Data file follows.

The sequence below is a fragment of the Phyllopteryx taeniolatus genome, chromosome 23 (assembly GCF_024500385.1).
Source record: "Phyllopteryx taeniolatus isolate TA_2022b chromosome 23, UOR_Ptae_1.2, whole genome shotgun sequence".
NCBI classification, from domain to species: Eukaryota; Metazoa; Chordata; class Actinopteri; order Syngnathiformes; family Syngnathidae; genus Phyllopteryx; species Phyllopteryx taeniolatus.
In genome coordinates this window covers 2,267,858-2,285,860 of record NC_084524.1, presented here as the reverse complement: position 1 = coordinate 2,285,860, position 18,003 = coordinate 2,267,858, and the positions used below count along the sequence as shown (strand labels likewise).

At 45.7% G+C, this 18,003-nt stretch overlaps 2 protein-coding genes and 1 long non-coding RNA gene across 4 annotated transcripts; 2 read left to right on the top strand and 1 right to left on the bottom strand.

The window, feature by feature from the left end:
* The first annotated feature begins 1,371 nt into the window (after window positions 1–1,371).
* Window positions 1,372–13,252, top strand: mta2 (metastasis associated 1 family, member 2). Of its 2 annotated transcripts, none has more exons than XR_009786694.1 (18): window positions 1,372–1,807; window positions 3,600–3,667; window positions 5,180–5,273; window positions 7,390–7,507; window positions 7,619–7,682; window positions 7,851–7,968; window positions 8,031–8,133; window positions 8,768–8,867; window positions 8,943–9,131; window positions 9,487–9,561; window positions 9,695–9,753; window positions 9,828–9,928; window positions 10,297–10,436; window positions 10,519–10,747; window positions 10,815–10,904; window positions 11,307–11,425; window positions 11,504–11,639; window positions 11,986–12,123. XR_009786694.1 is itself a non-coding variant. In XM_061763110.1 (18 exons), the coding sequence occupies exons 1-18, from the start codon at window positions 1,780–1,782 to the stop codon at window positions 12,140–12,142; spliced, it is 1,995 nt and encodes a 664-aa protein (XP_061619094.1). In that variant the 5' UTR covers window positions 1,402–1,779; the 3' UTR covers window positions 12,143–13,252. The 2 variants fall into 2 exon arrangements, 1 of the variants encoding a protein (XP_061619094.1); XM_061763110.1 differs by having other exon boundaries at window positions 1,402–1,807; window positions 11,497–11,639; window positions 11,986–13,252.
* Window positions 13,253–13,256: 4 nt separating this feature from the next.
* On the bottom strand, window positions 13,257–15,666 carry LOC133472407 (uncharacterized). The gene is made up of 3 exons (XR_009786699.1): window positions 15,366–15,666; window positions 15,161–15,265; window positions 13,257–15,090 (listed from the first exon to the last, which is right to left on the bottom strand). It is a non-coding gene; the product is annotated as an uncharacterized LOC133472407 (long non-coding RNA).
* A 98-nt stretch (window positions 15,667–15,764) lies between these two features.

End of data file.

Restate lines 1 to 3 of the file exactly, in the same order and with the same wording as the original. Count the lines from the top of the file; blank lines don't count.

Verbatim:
The sequence below is a fragment of the Phyllopteryx taeniolatus genome, chromosome 23 (assembly GCF_024500385.1).
Source record: "Phyllopteryx taeniolatus isolate TA_2022b chromosome 23, UOR_Ptae_1.2, whole genome shotgun sequence".
NCBI classification, from domain to species: Eukaryota; Metazoa; Chordata; class Actinopteri; order Syngnathiformes; family Syngnathidae; genus Phyllopteryx; species Phyllopteryx taeniolatus.